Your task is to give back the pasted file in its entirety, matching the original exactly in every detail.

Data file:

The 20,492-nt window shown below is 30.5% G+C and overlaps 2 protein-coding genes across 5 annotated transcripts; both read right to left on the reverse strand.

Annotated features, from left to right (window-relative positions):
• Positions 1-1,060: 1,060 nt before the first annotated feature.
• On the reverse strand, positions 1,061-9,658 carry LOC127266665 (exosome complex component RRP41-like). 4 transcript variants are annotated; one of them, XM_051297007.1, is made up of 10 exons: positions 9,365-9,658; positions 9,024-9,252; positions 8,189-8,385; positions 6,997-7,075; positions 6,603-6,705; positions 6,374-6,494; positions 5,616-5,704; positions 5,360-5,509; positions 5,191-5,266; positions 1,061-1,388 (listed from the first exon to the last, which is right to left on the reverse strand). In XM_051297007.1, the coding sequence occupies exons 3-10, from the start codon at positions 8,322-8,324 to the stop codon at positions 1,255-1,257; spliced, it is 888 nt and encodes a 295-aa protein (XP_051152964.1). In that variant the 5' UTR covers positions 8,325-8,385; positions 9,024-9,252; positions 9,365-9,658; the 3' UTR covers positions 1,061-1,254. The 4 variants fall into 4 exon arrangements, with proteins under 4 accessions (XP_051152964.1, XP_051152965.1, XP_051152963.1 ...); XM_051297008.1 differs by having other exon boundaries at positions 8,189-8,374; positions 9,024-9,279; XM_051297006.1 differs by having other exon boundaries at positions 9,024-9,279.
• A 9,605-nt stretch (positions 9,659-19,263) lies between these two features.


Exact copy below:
The 20,492-nt window shown below is 30.5% G+C and overlaps 2 protein-coding genes across 5 annotated transcripts; both read right to left on the reverse strand.

Annotated features, from left to right (window-relative positions):
• Positions 1-1,060: 1,060 nt before the first annotated feature.
• On the reverse strand, positions 1,061-9,658 carry LOC127266665 (exosome complex component RRP41-like). 4 transcript variants are annotated; one of them, XM_051297007.1, is made up of 10 exons: positions 9,365-9,658; positions 9,024-9,252; positions 8,189-8,385; positions 6,997-7,075; positions 6,603-6,705; positions 6,374-6,494; positions 5,616-5,704; positions 5,360-5,509; positions 5,191-5,266; positions 1,061-1,388 (listed from the first exon to the last, which is right to left on the reverse strand). In XM_051297007.1, the coding sequence occupies exons 3-10, from the start codon at positions 8,322-8,324 to the stop codon at positions 1,255-1,257; spliced, it is 888 nt and encodes a 295-aa protein (XP_051152964.1). In that variant the 5' UTR covers positions 8,325-8,385; positions 9,024-9,252; positions 9,365-9,658; the 3' UTR covers positions 1,061-1,254. The 4 variants fall into 4 exon arrangements, with proteins under 4 accessions (XP_051152964.1, XP_051152965.1, XP_051152963.1 ...); XM_051297008.1 differs by having other exon boundaries at positions 8,189-8,374; positions 9,024-9,279; XM_051297006.1 differs by having other exon boundaries at positions 9,024-9,279.
• A 9,605-nt stretch (positions 9,659-19,263) lies between these two features.